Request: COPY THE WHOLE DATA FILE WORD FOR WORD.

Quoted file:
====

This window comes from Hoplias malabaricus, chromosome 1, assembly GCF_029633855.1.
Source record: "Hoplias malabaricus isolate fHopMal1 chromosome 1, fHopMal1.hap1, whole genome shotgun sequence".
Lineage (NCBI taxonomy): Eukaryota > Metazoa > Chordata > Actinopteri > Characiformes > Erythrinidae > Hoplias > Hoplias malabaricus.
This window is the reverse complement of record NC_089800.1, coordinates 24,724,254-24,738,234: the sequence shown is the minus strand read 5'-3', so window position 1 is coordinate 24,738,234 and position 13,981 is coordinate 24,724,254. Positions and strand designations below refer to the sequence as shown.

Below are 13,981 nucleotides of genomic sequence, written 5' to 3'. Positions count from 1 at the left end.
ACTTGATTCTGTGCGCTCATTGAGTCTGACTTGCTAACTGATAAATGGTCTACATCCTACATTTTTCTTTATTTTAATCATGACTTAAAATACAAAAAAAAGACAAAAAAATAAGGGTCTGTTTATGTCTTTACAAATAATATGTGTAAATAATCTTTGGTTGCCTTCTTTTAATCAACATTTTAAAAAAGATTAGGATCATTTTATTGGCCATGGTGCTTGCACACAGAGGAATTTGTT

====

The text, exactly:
This window comes from Hoplias malabaricus, chromosome 1, assembly GCF_029633855.1.
Source record: "Hoplias malabaricus isolate fHopMal1 chromosome 1, fHopMal1.hap1, whole genome shotgun sequence".
Lineage (NCBI taxonomy): Eukaryota > Metazoa > Chordata > Actinopteri > Characiformes > Erythrinidae > Hoplias > Hoplias malabaricus.
This window is the reverse complement of record NC_089800.1, coordinates 24,724,254-24,738,234: the sequence shown is the minus strand read 5'-3', so window position 1 is coordinate 24,738,234 and position 13,981 is coordinate 24,724,254. Positions and strand designations below refer to the sequence as shown.

Below are 13,981 nucleotides of genomic sequence, written 5' to 3'. Positions count from 1 at the left end.
ACTTGATTCTGTGCGCTCATTGAGTCTGACTTGCTAACTGATAAATGGTCTACATCCTACATTTTTCTTTATTTTAATCATGACTTAAAATACAAAAAAAAGACAAAAAAATAAGGGTCTGTTTATGTCTTTACAAATAATATGTGTAAATAATCTTTGGTTGCCTTCTTTTAATCAACATTTTAAAAAAGATTAGGATCATTTTATTGGCCATGGTGCTTGCACACAGAGGAATTTGTT